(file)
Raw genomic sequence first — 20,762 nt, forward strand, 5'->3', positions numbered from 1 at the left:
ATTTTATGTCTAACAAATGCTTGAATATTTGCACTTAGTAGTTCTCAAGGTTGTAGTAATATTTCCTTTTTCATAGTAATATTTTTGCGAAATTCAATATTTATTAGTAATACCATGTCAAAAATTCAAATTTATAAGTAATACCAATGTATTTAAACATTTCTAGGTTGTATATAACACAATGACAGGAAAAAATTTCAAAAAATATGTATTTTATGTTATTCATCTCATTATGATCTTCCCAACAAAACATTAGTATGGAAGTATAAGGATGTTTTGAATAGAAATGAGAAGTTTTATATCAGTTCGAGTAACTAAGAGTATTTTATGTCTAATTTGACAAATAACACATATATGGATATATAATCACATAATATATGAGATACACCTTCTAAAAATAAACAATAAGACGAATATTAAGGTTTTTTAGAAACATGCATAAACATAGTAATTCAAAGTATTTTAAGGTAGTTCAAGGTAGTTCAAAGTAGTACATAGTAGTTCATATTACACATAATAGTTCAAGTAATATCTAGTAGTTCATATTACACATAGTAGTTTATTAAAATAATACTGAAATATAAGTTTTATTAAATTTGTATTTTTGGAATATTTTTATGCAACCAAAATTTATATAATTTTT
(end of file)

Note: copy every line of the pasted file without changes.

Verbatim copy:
Raw genomic sequence first — 20,762 nt, forward strand, 5'->3', positions numbered from 1 at the left:
ATTTTATGTCTAACAAATGCTTGAATATTTGCACTTAGTAGTTCTCAAGGTTGTAGTAATATTTCCTTTTTCATAGTAATATTTTTGCGAAATTCAATATTTATTAGTAATACCATGTCAAAAATTCAAATTTATAAGTAATACCAATGTATTTAAACATTTCTAGGTTGTATATAACACAATGACAGGAAAAAATTTCAAAAAATATGTATTTTATGTTATTCATCTCATTATGATCTTCCCAACAAAACATTAGTATGGAAGTATAAGGATGTTTTGAATAGAAATGAGAAGTTTTATATCAGTTCGAGTAACTAAGAGTATTTTATGTCTAATTTGACAAATAACACATATATGGATATATAATCACATAATATATGAGATACACCTTCTAAAAATAAACAATAAGACGAATATTAAGGTTTTTTAGAAACATGCATAAACATAGTAATTCAAAGTATTTTAAGGTAGTTCAAGGTAGTTCAAAGTAGTACATAGTAGTTCATATTACACATAATAGTTCAAGTAATATCTAGTAGTTCATATTACACATAGTAGTTTATTAAAATAATACTGAAATATAAGTTTTATTAAATTTGTATTTTTGGAATATTTTTATGCAACCAAAATTTATATAATTTTT